The history of the country begins the year it was founded in 963, and since then Luxembourg (the city) known by the Roman (Luciilinburhuc), has endured many centuries of cultural and political change.
During the 14th and 15th centuries Luxembourg fell under the rule of the Holy Roman Empire as an independent county. However, after the lack of a male heir to assume the throne, Luxembourg was sold to the Duchess of Burgandy.
Over the next few centuries the fortress of Luxembourg became occupied by the Bourbons, Habsburgs, Hohenzollerns and French. Then, following the defeat of Napoleon in 1815, Luxembourg fell in between a conflict amongst Prussia and the Netherlands.
In 1867 Luxembourg officially gained its independence and was declared permanently neutral.
Germany invaded Luxembourg during World War I, despite their neutral state, but allowed the country to keep their independence.
However, with Germany's second invasion during World War II, Luxembourg became an important location on the invasion route to France, and subsequently lost their policy of neutrality.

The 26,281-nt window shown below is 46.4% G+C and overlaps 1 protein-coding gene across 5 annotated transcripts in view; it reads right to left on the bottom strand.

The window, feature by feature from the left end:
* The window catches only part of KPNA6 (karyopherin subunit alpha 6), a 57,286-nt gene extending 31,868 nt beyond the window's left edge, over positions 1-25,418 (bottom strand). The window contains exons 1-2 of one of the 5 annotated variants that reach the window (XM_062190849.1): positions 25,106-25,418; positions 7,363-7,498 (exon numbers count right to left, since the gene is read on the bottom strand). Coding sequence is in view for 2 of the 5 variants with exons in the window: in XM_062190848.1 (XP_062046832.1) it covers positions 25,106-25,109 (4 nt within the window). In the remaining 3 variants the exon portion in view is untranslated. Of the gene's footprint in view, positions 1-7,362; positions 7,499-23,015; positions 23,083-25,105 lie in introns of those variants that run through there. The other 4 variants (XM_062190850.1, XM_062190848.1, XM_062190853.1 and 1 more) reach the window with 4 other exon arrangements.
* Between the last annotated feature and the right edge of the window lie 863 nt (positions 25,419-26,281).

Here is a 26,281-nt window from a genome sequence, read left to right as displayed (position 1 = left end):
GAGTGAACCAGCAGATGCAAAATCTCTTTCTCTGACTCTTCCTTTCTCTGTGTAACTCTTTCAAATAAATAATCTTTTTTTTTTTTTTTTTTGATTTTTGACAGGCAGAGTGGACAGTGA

In September of 1944, Luxembourg was freed from German rule, and became a founding member of the United Nations in 1946; followed by NATO in 1949, then the European Union in 1957.
This beautiful slice of land at the crossroads of Western Europe is today a prosperous constitutional monarchy, one known as an international tax haven and banking center.
For travelers, the Grand Duchy of Luxembourg is replete with historic monuments, fairy-tale like castles, and the not-to-be-missed capital city of Luxembourg itself.
Sitting high on a cliff, parts of the city are listed as UNESCO World Heritage Sites. Major points of interest include the Gothic Revival Cathedral of Notre Dame, the Grand Ducal Palace and the old city center.
Schiessentumpel waterfall, Luxembourg
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This page was last modified on November 17, 2015.